D&D adventures have been a part of the game since its inception, but adventures have changed a lot over the years. Looking at the evolution of adventures can provide valuable insight into creating great adventures of your own.

How do you create a great D&D adventure? The fifth edition Dungeon Master’s Guide spends an entire chapter on that topic. It highlights many sorts of adventures—including location-based dungeon crawls, event-based scenarios, and plot-heavy mysteries and intrigue—all of which derive from D&D’s long history.


When it first appeared, D&D bore many of the hallmarks of a competitive game—thanks in large part to its origins in the field of miniatures wargaming. As a result, the earliest adventures were built to support a Dungeon Master actively opposing players with traps, tricks, monsters, and every other challenge imaginable.

The Tomb of Horrors (1978) is one of the most iconic examples of this early type of adventure—a dungeon crawl scenario full of death traps that would seem entirely unfair to today’s players. If you passed through the wrong mysterious portal or touched the wrong magical relic, you were dead faster than you could say, “Acererak.” Gary Gygax was very up front about the raw competitiveness of this style of adventure, talking about how one of his goals with the tomb was to foil Rob Kuntz’s powerful character Robilar, and Ernie Gygax’s character Tenser. In its earliest days, D&D was often about the DM beating the players.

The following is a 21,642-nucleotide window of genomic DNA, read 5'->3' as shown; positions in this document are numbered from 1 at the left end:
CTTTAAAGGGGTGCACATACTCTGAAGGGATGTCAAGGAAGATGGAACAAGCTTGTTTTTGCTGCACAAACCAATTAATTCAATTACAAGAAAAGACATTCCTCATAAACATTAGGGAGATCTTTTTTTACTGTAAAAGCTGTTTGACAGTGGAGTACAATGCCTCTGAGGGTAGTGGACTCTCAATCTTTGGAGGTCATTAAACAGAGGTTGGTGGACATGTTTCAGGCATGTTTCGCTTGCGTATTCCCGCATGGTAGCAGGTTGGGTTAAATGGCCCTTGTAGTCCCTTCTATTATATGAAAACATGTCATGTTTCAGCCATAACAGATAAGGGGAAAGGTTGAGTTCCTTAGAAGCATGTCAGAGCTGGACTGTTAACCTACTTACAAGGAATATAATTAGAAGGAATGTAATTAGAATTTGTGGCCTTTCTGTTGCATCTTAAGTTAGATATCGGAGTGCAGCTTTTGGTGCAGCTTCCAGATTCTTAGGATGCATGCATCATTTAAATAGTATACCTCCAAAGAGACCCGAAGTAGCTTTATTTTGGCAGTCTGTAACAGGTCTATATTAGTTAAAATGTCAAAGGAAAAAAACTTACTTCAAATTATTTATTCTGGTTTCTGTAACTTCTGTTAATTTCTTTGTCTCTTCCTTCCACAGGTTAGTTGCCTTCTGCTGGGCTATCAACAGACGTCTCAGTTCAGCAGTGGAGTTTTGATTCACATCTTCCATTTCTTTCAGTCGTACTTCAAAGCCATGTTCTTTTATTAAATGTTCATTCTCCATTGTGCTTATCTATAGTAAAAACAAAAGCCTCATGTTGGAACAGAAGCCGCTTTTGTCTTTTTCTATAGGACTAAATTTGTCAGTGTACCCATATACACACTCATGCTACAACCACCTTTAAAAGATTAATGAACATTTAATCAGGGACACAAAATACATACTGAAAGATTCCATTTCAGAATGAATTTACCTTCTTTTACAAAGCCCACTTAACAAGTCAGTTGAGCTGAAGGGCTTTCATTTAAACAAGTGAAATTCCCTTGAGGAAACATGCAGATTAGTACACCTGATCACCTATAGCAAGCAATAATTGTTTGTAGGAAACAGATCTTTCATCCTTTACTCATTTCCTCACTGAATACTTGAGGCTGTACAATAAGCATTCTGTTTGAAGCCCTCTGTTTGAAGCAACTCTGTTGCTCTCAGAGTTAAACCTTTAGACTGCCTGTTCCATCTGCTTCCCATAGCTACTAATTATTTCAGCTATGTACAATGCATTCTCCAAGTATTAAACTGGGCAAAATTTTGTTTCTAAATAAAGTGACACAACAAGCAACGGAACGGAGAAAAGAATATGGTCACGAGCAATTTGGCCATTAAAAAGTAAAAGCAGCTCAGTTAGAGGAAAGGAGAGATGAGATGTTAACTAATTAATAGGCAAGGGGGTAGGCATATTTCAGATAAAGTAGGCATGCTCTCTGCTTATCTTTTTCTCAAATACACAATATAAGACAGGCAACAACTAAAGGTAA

This early adventure style can also be found in the competitive D&D tournaments that appeared at gaming conventions. The Tomb of Horrors actually started life as one such tournament at Origins 1 in 1975. Many other competitive tournaments also became early D&D adventures, including the “G series” of giant adventure modules and the follow-up “D series” of underground adventures (both from 1978), the “A series” slave lords adventures (1980–1981), and the long-running “C series” of adventures (1981–1987) drawn from tournament competition scenarios. These adventures highlighted a game where the players and the DM were arrayed against each other—though by the time the C series ended, it was the last gasp of a dying form of play.